Children and Armed Conflict Debate and Resolution on Abductions
On Thursday (18 June), the Security Council will hold a ministerial-level open debate on children and armed conflict focused on the Secretary-General’s annual report on this topic (S/2015/409) and on the issue of abductions. The debate will be chaired by Malaysia’s Foreign Minister Dato’ Sri Anifah Aman. Secretary-General Ban Ki-moon, Special Representative for Children and Armed Conflict Leila Zerrougui and Deputy Executive Director of UNICEF Yoka Brandt will speak. Eunice Apio, Director of Facilitation for Peace and Development, will talk about the long-term impact of abduction on children. A draft resolution, which adds abductions as an additional violation to trigger inclusion of a party in the annexes of the Secretary-General’s annual report, has been put under silence and is expected to be adopted during the debate.
Malaysia, the chair of the Working Group, and the president of the Council this month, circulated a concept paper (S/2015/402) on 1 June. The paper notes that the open debate hopes to discuss how the international community’s response can be strengthened to address abduction of children in armed conflict. It provides a review of how children have been affected in 2015, highlighting both the challenges and opportunities for more effective action. It also provides information on abduction of children and suggests that the Council strengthen its response to this grave violation in a number of ways including through expanding the criteria for the listing of perpetrators in the Secretary-General’s annexes to include abduction. Members are expected to highlight ways in which available tools can be used to prevent abductions and other violations of children. Given that the most common tool, the signing of an action plan committing to stopping violations against children, is unlikely to be particularly useful in the case of groups that abduct children, some members may suggest other ways to reach out to such groups.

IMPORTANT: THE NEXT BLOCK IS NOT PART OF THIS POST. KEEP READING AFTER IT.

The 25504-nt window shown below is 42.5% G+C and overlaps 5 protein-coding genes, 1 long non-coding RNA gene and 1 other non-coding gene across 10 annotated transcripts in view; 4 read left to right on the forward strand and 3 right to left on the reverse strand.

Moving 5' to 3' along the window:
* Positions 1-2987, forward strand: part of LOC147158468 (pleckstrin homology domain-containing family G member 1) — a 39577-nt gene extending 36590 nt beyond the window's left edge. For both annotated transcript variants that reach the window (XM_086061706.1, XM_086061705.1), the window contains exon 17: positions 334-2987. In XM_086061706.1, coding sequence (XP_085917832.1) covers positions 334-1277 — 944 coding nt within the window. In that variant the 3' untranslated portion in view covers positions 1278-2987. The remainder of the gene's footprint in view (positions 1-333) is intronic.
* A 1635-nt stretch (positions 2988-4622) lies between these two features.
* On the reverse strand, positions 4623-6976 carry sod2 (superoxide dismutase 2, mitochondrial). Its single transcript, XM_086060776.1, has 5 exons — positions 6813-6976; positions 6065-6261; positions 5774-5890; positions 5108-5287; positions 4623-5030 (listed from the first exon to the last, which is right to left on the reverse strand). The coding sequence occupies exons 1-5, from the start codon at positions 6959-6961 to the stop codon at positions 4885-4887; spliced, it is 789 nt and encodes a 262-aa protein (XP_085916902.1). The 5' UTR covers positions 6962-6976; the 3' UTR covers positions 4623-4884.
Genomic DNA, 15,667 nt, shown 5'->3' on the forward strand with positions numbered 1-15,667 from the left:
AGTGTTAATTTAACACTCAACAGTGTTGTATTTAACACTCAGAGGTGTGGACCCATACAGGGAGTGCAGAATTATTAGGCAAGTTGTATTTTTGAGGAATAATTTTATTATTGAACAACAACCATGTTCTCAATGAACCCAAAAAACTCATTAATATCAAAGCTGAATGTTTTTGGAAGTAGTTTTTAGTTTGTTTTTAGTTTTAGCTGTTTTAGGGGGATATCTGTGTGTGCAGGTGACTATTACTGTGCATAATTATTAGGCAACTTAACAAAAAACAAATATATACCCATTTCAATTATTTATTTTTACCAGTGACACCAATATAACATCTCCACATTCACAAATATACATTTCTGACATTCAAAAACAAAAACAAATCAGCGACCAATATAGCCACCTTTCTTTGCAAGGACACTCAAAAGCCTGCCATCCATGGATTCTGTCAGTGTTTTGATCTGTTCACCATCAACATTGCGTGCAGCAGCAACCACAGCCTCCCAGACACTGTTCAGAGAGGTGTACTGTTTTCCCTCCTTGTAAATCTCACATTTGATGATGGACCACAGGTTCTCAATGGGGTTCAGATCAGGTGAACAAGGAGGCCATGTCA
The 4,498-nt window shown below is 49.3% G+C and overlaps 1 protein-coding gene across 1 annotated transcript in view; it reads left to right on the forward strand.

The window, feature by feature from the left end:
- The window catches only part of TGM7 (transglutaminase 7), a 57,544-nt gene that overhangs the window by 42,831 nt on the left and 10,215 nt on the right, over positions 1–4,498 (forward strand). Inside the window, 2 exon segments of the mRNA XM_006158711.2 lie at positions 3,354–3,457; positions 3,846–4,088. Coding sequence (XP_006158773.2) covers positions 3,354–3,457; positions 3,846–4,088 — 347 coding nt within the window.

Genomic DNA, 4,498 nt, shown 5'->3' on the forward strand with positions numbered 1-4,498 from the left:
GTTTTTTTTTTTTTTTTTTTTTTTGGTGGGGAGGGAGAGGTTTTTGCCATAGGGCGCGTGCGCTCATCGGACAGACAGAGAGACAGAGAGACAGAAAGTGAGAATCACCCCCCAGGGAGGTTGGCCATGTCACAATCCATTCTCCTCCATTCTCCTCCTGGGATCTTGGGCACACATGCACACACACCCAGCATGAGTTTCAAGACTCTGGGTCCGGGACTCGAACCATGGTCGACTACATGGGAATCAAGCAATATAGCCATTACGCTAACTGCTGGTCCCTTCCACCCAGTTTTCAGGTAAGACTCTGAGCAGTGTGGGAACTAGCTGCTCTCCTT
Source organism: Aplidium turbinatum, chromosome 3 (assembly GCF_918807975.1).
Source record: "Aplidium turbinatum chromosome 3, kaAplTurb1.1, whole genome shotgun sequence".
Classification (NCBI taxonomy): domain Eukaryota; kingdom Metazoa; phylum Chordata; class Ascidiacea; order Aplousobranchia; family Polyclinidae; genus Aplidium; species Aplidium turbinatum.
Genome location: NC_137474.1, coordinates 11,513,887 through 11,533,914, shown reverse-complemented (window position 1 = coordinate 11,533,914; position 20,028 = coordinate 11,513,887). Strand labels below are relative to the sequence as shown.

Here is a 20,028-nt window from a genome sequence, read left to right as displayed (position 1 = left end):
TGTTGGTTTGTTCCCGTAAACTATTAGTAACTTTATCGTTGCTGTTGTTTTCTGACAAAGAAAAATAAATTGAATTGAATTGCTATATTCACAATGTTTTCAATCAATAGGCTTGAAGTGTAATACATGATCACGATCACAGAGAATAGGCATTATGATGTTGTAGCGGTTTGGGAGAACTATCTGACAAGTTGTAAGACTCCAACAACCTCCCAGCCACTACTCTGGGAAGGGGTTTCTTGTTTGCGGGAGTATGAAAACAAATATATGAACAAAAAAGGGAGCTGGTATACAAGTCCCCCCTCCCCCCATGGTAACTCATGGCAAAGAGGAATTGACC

Other issues that may be raised tomorrow include the role of the Working Group in responding to violations against children, as well as what is needed to ensure that peacekeeping operations can implement their protection of children mandates. Following the March debate on children and armed conflict, which focused on child victims of non-state armed groups, then-Council president France circulated a non-paper with proposals from member states. Some of the themes in that non-paper, including dealing with extremist non-state actors as well as accountability, sanctions and impunity issues, may be raised by member states.
The Secretary-General’s 14th annual report was published on 5 June. It covers the unprecedented challenges in protecting children and highlights the abduction of children as an alarming new trend. These are issues that the Secretary-General is expected to highlight in his statement to the Council. Zerrougui is likely to focus on the substance of the annual report. Twenty-three conflict situations are covered in the report and 58 groups are listed in the annexes for violations against children, but no new parties were added this year. Additional violations were attributed to groups already listed such as the anti-Balaka in the Central African Republic, the Allied Democratic Forces in the Democratic Republic of the Congo, the Islamic State of Iraq and al-Sham in Syria and Boko Haram in Nigeria. The March 23 Movement was removed from the annexes because it no longer exists as a rebel group.
There was speculation that the report might list the Israel Defense Forces and Hamas for violations against children during the conflict in Gaza last summer. While ultimately neither is listed, the report does provide figures for children killed and wounded, as well as schools damaged during the escalation of violence last summer. Some members may raise this issue, particularly in relation to how it might affect the integrity of the listing mechanism established by the Council to protect children.